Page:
The national judicial system remains linked to the executive and requires resources and continued reform in order to meet international standards that would qualify as an effective remedy for business and human rights violations. The inability to get a fair trial at the national level, aside from being a human rights abuse in itself, points to the lack of an international remedy for human rights violations associated with business.

A key aspect of the rule of is legitimacy. Local people, having suffered abuses linked with economic development for at least a generation, view investors and the newly privatized government companies with suspicion and fear. They do not yet trust the legal system to protect them.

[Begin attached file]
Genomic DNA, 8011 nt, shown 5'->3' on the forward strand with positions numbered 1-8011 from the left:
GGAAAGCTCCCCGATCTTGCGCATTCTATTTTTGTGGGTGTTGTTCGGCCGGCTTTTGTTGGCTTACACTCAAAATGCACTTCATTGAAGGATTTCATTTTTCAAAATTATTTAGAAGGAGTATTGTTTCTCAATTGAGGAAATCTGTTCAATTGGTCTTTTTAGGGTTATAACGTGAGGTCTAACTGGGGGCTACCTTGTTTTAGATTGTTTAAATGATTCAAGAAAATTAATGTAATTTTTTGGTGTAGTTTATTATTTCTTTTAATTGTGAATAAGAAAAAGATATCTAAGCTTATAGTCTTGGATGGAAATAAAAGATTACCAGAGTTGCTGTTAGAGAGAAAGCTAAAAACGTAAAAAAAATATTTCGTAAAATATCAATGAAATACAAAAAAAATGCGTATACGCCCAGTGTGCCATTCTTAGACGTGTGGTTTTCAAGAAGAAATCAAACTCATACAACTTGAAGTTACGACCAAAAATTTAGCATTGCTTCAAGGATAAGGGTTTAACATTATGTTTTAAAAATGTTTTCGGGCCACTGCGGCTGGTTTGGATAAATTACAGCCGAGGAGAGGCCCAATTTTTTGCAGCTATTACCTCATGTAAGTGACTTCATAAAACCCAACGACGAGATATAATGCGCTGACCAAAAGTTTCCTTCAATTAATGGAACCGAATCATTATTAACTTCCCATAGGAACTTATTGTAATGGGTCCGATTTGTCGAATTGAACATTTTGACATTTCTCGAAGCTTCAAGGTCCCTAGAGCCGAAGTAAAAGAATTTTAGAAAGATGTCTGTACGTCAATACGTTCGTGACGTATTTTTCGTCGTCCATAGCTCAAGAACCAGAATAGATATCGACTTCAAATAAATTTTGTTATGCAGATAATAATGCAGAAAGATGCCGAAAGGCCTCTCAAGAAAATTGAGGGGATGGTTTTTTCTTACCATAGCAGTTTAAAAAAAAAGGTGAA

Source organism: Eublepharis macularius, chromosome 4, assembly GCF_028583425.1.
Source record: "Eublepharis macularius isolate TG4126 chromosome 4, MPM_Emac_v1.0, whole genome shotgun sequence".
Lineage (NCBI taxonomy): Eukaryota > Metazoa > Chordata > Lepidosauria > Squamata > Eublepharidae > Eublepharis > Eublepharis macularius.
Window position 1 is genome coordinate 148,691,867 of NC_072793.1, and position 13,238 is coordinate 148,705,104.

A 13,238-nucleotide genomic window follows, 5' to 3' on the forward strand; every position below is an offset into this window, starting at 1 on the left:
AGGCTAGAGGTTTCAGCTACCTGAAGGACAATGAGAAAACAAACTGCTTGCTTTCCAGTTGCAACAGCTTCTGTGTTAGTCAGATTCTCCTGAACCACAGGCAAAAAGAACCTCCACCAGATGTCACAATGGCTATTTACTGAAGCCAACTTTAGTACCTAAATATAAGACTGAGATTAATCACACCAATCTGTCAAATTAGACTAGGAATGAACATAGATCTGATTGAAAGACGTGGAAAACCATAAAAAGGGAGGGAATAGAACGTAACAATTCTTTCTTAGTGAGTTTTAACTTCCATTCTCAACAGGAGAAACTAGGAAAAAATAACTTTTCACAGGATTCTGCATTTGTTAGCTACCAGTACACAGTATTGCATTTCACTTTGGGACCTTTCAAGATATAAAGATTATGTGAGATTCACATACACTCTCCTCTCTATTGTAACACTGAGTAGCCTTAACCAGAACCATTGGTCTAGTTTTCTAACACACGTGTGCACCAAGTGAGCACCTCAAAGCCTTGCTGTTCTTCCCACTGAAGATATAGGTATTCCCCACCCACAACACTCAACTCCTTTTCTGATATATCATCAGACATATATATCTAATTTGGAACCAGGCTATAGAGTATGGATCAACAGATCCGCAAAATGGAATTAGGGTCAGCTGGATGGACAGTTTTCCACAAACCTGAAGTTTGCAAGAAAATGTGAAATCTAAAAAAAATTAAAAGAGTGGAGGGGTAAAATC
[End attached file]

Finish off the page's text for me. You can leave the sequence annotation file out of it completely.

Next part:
With large scale development plans going forward all over the country, this is the opportunity for Myanmar to improve its reputation, follow its own new laws and adhere to international standards of best practice. Crucially, it must ensure that stakeholder’s rights are respected and that development benefits the majority rather than the well-connected minority alone.

Myanmar is keen to promote its Special Economic Zones (SEZs) to increase foreign investment. Improved legitimacy is vital to the development of thethe government is promoting. SEZs such as the one being developed in Dawei will be the testing ground for Myanmar’s commitment to the rule of law concerning business and human rights. In fact, it may turn out that SEZs maintain higher standards than the rest of the country in order to attract cautious investors.